You’ll see that some stocks trade after hours typically right around earnings. But here are a couple things to take note of when it comes to after hours trading:
- The trading is usually from 4:30 pm to 8:00 pm EST
- After hours trading is not exactly the most liquid place to be because you’re trading against people who typically have a lot more information to work with than you and me – institutions.
However a lot of people use this as stocks traders to get out of a losing position before it gets dumped the next morning on the opening exchanges (the ones that you and I trade) or to take profits early. Bottom line… after hours trading exchanges are real – and there may be a day in which we have a 24-hour market, and not just the markets that are open during standard hours. If this happens, then expect to see the liquidity get spread across a longer time frame.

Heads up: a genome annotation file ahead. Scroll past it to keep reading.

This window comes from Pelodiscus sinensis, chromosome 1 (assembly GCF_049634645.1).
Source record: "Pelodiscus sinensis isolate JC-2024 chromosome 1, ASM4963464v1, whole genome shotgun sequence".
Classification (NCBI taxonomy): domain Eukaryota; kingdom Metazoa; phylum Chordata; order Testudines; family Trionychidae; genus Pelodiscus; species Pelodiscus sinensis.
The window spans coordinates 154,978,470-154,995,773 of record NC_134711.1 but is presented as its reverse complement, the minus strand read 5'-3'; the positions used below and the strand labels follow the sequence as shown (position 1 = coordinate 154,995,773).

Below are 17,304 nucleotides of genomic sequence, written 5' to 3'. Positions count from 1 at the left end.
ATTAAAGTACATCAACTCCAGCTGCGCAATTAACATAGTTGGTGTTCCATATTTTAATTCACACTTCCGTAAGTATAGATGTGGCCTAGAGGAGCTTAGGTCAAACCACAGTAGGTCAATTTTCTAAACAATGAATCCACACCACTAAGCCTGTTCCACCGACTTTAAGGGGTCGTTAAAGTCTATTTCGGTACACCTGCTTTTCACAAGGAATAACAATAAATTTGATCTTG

6. I like debit call and put spreads. Can you explain how I can avoid early assignment? Does a debit spread for an option with a weekly expiration represent more risk of early assignment?
This is similar to question number three… have an exit plan that gets you out before expiration.
The good thing with debit spreads is that if you do get assigned, you probably have something else that’s worth even more – the option you’re long. So if you’re a debit spread trader, I would actually pray for assignment. The reason why is that you’re long the lower and short the higher. If the higher gets assigned, then that means the short can get exercised for a maximum profit. Same thing on a put. Now if you really want to avoid getting assigned, then just get out before expiration, which is when most assignments happen.
If you’re trading weekly options, then you face that risk of early assignment if you don’t get out before expiration. If it’s deep enough in-the- money, then it could be assigned against you…
But keep in mind that if it’s a debit spread – that’s probably a good thing because you can exercise the long and take the maximum profit potential.
Thanks for all of your excellent questions! Keep posting them to the comment boards.
You can also get in on the discussion on Facebook and Twitter.
Until next time…